Wildlife Services and Its Eternal War on Predators
Wildlife Services overwhelmingly targets invasive species and nuisance birds: Over 40 percent of its 2.7 million kills in 2014 were European starlings. But it’s the slaughter of native predators — mostly to defend livestock and revenue-generating game animals like deer, often on public land — that outrages environmentalists. In 2014, Wildlife Services exterminated 796 bobcats, 322 wolves, 580 black bears, 305 cougars, and 1,186 red foxes. And that’s nothing compared to coyotes. That year, the agency killed 61,702, one coyote every eight and a half minutes.
For all its consulting and outreach work, however, the agency’s fundamental approach remains unchanged. Though Wildlife Services’ directives advise specialists to recommend nonlethal methods first, the instructions aren’t requirements, and former trappers say the directives hold little sway. What’s more, the agency doesn’t generally view nonlethal management as its duty. “We get asked all the time, ‘Why doesn’t Wildlife Services use nonlethal more?’ ” says Stewart Breck, a biologist at the National Wildlife Research Center. “Part of the answer is that we do, and people don’t know about it. And part is a paradigm that says it’s not the responsibility of Wildlife Services to use those tools. Specialists may recommend them, but it’s up to the livestock owner to implement them.”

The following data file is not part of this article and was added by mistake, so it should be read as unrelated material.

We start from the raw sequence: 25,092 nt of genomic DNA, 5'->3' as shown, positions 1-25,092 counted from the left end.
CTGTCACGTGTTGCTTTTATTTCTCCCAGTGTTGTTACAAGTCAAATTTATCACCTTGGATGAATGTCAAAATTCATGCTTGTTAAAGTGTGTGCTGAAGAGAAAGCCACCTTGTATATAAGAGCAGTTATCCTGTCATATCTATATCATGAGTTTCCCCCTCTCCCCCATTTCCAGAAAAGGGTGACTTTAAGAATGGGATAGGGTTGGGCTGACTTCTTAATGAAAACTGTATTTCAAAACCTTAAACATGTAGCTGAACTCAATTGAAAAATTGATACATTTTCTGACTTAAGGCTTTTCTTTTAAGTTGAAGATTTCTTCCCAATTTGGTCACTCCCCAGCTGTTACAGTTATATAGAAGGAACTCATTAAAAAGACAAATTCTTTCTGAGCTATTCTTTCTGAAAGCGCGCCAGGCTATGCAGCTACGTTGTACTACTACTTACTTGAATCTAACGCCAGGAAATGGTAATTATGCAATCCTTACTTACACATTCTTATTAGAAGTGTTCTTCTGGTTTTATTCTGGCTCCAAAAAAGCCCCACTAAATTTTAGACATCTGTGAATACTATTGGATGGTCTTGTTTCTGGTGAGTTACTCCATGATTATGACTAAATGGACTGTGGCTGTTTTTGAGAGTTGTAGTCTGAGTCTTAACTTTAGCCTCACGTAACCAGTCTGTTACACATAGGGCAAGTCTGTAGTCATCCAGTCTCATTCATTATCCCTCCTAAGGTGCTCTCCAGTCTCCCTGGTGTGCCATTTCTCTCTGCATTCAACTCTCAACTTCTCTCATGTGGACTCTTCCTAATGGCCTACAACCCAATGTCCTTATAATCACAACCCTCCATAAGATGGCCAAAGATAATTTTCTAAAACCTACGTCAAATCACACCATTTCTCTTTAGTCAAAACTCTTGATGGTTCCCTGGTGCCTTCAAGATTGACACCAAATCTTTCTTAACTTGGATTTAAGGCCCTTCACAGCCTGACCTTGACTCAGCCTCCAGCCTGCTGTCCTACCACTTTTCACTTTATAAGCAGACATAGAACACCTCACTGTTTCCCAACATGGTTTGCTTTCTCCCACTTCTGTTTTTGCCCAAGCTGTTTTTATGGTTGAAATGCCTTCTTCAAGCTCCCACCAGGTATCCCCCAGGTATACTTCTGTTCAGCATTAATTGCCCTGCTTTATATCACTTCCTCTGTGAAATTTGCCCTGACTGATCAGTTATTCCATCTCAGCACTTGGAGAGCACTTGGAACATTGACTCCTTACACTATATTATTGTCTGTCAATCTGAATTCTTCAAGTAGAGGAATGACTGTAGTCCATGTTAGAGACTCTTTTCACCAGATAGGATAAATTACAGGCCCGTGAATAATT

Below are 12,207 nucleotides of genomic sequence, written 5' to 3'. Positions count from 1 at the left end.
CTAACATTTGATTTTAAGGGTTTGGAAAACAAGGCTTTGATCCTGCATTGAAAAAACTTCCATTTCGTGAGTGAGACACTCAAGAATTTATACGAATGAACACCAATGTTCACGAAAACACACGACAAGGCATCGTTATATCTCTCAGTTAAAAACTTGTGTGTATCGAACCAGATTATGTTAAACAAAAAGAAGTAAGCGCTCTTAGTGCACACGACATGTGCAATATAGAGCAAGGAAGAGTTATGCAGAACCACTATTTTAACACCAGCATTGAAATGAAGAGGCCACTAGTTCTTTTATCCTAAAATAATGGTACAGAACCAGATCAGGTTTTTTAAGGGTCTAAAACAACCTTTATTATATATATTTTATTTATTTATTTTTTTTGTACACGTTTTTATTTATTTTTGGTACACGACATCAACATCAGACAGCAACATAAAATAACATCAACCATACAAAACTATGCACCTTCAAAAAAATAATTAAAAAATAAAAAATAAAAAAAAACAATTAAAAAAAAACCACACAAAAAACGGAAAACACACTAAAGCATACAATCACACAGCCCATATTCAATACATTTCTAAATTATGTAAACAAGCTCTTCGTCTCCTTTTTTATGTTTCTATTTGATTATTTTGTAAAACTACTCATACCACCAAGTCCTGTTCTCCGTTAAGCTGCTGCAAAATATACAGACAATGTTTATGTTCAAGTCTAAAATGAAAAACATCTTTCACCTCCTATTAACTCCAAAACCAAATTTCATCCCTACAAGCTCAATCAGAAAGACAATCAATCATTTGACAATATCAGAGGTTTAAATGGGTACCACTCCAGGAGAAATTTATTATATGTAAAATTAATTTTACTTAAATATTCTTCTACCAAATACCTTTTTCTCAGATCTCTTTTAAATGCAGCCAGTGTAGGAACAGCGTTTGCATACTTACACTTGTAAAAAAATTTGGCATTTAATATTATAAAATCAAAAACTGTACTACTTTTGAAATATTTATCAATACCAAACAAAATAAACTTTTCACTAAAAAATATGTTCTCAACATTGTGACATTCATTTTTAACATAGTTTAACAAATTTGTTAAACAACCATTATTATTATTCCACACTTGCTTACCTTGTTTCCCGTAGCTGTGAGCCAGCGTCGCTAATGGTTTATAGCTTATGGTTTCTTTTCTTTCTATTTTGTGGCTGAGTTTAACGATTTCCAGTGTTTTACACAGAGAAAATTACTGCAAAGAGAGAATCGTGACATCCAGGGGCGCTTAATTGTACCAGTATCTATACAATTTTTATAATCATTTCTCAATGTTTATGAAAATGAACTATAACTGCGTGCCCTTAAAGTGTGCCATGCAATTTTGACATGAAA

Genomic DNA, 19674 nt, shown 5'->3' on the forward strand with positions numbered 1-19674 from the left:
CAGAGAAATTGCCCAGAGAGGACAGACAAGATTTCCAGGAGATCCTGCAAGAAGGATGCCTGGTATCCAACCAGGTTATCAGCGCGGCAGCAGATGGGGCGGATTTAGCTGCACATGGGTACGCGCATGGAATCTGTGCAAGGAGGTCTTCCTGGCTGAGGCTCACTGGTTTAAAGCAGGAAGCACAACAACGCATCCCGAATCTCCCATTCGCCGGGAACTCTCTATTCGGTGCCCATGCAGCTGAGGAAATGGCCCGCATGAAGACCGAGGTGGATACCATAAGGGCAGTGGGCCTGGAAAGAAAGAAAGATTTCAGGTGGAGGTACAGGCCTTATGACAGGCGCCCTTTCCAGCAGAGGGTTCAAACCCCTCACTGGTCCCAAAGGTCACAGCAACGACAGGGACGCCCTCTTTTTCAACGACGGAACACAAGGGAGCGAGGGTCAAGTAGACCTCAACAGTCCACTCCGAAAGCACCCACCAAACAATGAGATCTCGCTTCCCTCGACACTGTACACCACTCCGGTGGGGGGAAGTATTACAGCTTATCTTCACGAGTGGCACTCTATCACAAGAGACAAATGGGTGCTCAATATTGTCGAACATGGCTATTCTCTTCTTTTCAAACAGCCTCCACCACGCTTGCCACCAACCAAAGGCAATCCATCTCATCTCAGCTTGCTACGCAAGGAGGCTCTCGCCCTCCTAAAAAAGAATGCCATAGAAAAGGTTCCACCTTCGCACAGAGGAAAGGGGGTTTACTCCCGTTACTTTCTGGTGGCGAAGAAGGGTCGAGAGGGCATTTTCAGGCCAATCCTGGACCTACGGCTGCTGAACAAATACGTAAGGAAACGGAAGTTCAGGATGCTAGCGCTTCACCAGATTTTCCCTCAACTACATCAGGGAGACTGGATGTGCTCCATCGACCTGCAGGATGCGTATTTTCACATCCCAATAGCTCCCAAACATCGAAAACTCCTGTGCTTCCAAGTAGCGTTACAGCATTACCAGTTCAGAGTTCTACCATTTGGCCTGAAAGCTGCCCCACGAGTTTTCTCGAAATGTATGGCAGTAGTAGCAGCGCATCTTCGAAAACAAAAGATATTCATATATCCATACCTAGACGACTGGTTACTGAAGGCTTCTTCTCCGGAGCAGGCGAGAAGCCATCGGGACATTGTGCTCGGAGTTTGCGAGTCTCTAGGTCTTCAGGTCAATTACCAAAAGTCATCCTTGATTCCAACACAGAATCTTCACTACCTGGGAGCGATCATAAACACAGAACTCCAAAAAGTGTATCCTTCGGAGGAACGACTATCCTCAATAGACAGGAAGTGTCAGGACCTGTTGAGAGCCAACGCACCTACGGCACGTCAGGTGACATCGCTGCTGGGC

Need help killing the coyotes menacing your lambs? We’ll put out traps. Want to erect an electric fence? We’ll offer advice, but the wire’s coming from your wallet.
Officials claim they lack capacity to deploy nonlethal measures on a large scale. “It would be expensive and impractical to have our limited numbers of Wildlife Services experts dedicated to daily implementation,” wrote Suckow and Clark. But killing takes money and manpower, too: In 2014, Idaho paid Wildlife Services $140,000 to gun down 31 wolves — $4,600 per wolf. Zack Strong, wildlife advocate at the Natural Resources Defense Council, sees that disconnect as illogical. “More producers are beginning to ask, ‘Why shouldn’t Wildlife Services help us prevent conflicts from happening in the first place?’ ”
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